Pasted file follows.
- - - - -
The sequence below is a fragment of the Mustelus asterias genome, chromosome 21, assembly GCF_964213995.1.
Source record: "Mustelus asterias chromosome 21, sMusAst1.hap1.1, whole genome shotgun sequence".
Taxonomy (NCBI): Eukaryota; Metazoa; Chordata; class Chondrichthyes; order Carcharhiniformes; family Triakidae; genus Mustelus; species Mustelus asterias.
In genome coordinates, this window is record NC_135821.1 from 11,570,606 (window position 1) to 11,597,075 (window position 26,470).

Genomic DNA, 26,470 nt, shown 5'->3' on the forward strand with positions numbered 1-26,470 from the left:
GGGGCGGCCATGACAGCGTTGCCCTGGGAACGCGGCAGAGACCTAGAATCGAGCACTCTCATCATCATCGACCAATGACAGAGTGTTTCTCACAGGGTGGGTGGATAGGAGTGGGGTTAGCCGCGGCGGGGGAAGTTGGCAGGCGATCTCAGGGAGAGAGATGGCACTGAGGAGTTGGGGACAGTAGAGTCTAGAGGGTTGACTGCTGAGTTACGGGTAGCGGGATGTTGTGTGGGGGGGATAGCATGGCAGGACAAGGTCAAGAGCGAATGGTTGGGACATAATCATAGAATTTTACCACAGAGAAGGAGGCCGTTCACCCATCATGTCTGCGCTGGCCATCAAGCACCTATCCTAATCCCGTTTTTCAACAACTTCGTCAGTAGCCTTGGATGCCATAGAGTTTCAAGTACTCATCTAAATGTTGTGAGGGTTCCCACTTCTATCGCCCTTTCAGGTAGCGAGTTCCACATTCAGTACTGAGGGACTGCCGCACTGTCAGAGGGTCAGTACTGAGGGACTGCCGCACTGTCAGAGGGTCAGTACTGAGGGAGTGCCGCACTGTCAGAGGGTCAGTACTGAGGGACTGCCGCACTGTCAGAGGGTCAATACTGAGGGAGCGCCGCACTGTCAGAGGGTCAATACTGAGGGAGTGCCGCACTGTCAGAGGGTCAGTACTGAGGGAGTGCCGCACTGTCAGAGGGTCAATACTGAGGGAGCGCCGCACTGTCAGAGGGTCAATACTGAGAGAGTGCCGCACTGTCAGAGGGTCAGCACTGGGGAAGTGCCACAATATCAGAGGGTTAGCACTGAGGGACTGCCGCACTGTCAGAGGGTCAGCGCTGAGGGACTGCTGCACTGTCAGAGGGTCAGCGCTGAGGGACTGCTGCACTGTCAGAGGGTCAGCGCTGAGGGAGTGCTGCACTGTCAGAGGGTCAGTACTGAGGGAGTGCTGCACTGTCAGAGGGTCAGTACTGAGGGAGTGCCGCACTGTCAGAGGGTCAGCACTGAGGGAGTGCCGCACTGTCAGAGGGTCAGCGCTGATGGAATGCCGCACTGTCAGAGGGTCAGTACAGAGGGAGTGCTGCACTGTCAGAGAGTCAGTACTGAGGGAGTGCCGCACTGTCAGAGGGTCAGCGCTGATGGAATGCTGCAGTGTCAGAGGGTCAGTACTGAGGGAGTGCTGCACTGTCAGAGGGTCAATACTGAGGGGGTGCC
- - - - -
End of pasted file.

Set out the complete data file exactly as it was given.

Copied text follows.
The sequence below is a fragment of the Mustelus asterias genome, chromosome 21, assembly GCF_964213995.1.
Source record: "Mustelus asterias chromosome 21, sMusAst1.hap1.1, whole genome shotgun sequence".
Taxonomy (NCBI): Eukaryota; Metazoa; Chordata; class Chondrichthyes; order Carcharhiniformes; family Triakidae; genus Mustelus; species Mustelus asterias.
In genome coordinates, this window is record NC_135821.1 from 11,570,606 (window position 1) to 11,597,075 (window position 26,470).

Genomic DNA, 26,470 nt, shown 5'->3' on the forward strand with positions numbered 1-26,470 from the left:
GGGGCGGCCATGACAGCGTTGCCCTGGGAACGCGGCAGAGACCTAGAATCGAGCACTCTCATCATCATCGACCAATGACAGAGTGTTTCTCACAGGGTGGGTGGATAGGAGTGGGGTTAGCCGCGGCGGGGGAAGTTGGCAGGCGATCTCAGGGAGAGAGATGGCACTGAGGAGTTGGGGACAGTAGAGTCTAGAGGGTTGACTGCTGAGTTACGGGTAGCGGGATGTTGTGTGGGGGGGATAGCATGGCAGGACAAGGTCAAGAGCGAATGGTTGGGACATAATCATAGAATTTTACCACAGAGAAGGAGGCCGTTCACCCATCATGTCTGCGCTGGCCATCAAGCACCTATCCTAATCCCGTTTTTCAACAACTTCGTCAGTAGCCTTGGATGCCATAGAGTTTCAAGTACTCATCTAAATGTTGTGAGGGTTCCCACTTCTATCGCCCTTTCAGGTAGCGAGTTCCACATTCAGTACTGAGGGACTGCCGCACTGTCAGAGGGTCAGTACTGAGGGACTGCCGCACTGTCAGAGGGTCAGTACTGAGGGAGTGCCGCACTGTCAGAGGGTCAGTACTGAGGGACTGCCGCACTGTCAGAGGGTCAATACTGAGGGAGCGCCGCACTGTCAGAGGGTCAATACTGAGGGAGTGCCGCACTGTCAGAGGGTCAGTACTGAGGGAGTGCCGCACTGTCAGAGGGTCAATACTGAGGGAGCGCCGCACTGTCAGAGGGTCAATACTGAGAGAGTGCCGCACTGTCAGAGGGTCAGCACTGGGGAAGTGCCACAATATCAGAGGGTTAGCACTGAGGGACTGCCGCACTGTCAGAGGGTCAGCGCTGAGGGACTGCTGCACTGTCAGAGGGTCAGCGCTGAGGGACTGCTGCACTGTCAGAGGGTCAGCGCTGAGGGAGTGCTGCACTGTCAGAGGGTCAGTACTGAGGGAGTGCTGCACTGTCAGAGGGTCAGTACTGAGGGAGTGCCGCACTGTCAGAGGGTCAGCACTGAGGGAGTGCCGCACTGTCAGAGGGTCAGCGCTGATGGAATGCCGCACTGTCAGAGGGTCAGTACAGAGGGAGTGCTGCACTGTCAGAGAGTCAGTACTGAGGGAGTGCCGCACTGTCAGAGGGTCAGCGCTGATGGAATGCTGCAGTGTCAGAGGGTCAGTACTGAGGGAGTGCTGCACTGTCAGAGGGTCAATACTGAGGGGGTGCC